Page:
Diverse types of expertise in facial recognition

Towler, Alice; Dunn, Jame D.; Castro Martínez, Sergio; Moreton, Reuben; Eklöf, Fredrick; Ruifrok, Arnout; Kemp, Richard I. and White, David (2023). Diverse types of expertise in facial recognition. Scientific Reports, 13, article no. 11396.

DOI: https://doi.org/10.1038/s41598-023-28632-x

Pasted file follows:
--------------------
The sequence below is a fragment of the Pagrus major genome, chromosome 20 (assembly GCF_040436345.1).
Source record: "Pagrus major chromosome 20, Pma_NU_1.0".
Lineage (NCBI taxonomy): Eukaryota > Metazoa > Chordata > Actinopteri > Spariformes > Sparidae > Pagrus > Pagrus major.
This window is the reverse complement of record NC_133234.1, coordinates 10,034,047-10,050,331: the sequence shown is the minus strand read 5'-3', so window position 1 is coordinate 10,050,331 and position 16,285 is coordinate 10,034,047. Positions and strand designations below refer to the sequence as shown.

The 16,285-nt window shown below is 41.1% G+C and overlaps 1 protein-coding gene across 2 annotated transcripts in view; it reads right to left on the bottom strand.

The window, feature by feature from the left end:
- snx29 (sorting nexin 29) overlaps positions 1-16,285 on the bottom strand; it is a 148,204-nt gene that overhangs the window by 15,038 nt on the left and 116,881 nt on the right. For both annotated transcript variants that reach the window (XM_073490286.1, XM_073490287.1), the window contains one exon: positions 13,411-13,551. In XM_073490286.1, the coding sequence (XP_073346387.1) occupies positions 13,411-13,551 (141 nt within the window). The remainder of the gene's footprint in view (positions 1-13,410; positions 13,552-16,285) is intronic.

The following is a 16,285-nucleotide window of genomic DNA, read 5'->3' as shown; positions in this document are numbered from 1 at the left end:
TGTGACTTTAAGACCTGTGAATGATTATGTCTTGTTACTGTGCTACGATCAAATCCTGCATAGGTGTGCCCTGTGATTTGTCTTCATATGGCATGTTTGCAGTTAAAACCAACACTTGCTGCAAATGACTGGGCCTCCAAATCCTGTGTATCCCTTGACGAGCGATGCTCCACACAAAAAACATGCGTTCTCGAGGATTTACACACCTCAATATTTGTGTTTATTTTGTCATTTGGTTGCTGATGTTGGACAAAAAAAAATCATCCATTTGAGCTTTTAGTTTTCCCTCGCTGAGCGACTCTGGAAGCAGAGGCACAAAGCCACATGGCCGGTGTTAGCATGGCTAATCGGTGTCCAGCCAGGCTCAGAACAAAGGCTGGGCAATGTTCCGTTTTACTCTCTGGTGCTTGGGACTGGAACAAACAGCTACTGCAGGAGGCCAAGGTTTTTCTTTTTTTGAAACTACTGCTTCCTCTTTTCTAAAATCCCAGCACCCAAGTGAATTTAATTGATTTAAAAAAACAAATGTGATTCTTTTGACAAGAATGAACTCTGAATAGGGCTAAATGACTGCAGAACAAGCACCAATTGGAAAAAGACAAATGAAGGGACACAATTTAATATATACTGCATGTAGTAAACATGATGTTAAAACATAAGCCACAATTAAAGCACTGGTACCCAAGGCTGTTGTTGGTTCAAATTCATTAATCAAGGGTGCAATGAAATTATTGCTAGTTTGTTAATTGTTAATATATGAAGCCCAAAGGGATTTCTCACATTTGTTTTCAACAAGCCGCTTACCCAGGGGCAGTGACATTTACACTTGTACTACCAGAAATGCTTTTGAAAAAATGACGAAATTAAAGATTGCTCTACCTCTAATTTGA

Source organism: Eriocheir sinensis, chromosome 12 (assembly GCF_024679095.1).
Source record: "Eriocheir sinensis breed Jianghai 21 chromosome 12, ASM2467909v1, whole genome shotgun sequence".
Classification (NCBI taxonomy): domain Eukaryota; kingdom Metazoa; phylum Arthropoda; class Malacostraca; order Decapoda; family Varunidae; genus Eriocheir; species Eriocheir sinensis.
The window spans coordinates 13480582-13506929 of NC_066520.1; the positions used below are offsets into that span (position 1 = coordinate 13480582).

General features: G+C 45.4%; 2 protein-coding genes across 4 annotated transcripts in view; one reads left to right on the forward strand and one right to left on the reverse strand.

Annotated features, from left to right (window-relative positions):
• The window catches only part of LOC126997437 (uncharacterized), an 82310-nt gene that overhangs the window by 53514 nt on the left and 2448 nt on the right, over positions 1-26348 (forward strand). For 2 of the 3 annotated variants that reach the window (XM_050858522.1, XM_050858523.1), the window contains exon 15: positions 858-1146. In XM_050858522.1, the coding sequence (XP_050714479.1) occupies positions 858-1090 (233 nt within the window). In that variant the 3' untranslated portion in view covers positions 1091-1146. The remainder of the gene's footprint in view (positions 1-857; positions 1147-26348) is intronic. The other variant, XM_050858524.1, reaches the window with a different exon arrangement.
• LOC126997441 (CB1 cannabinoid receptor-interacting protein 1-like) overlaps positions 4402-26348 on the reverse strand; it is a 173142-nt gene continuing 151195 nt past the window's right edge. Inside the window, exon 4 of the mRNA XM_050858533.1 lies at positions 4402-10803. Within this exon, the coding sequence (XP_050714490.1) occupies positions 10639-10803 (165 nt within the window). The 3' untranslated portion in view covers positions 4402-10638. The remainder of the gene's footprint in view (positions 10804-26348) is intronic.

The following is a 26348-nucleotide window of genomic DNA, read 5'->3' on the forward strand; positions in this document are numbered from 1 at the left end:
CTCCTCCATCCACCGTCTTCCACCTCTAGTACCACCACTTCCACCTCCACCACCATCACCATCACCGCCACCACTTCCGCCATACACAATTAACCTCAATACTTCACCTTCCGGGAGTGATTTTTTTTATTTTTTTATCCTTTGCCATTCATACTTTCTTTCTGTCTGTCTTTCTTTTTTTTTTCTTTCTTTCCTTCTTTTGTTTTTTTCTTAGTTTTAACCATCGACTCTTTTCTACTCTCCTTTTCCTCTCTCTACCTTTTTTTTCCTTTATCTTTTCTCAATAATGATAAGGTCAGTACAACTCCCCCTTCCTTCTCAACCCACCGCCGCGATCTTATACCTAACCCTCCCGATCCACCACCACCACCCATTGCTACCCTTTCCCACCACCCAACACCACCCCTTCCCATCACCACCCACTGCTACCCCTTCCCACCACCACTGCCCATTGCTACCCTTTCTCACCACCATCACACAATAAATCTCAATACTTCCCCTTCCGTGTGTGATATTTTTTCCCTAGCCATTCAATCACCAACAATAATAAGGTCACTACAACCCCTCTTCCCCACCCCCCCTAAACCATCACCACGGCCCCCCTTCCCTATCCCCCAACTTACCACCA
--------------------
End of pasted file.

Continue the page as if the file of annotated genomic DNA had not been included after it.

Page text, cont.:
Facial recognition errors can jeopardize national security, criminal justice, public safety and civil rights. Here, we compare the most accurate humans and facial recognition technology in a detailed lab-based evaluation and international proficiency test for forensic scientists involving 27 forensic departments from 14 countries. We find striking cognitive and perceptual diversity between naturally skilled super-recognizers, trained forensic examiners and deep neural networks, despite them achieving equivalent accuracy. Clear differences emerged in super-recognizers’ and forensic examiners’ perceptual processing, errors, and response patterns: super-recognizers were fast, biased to respond ‘same person’ and misidentified people with extreme confidence, whereas forensic examiners were slow, unbiased and strategically avoided misidentification errors. Further, these human experts and deep neural networks disagreed on the similarity of faces, pointing to differences in their representations of faces. Our findings therefore reveal multiple types of facial recognition expertise, with each type lending itself to particular facial recognition roles in operational settings. Finally, we show that harnessing the diversity between individual experts provides a robust method of maximizing facial recognition accuracy. This can be achieved either via collaboration between experts in forensic laboratories, or most promisingly, by statistical fusion of match scores provided by different types of expert.

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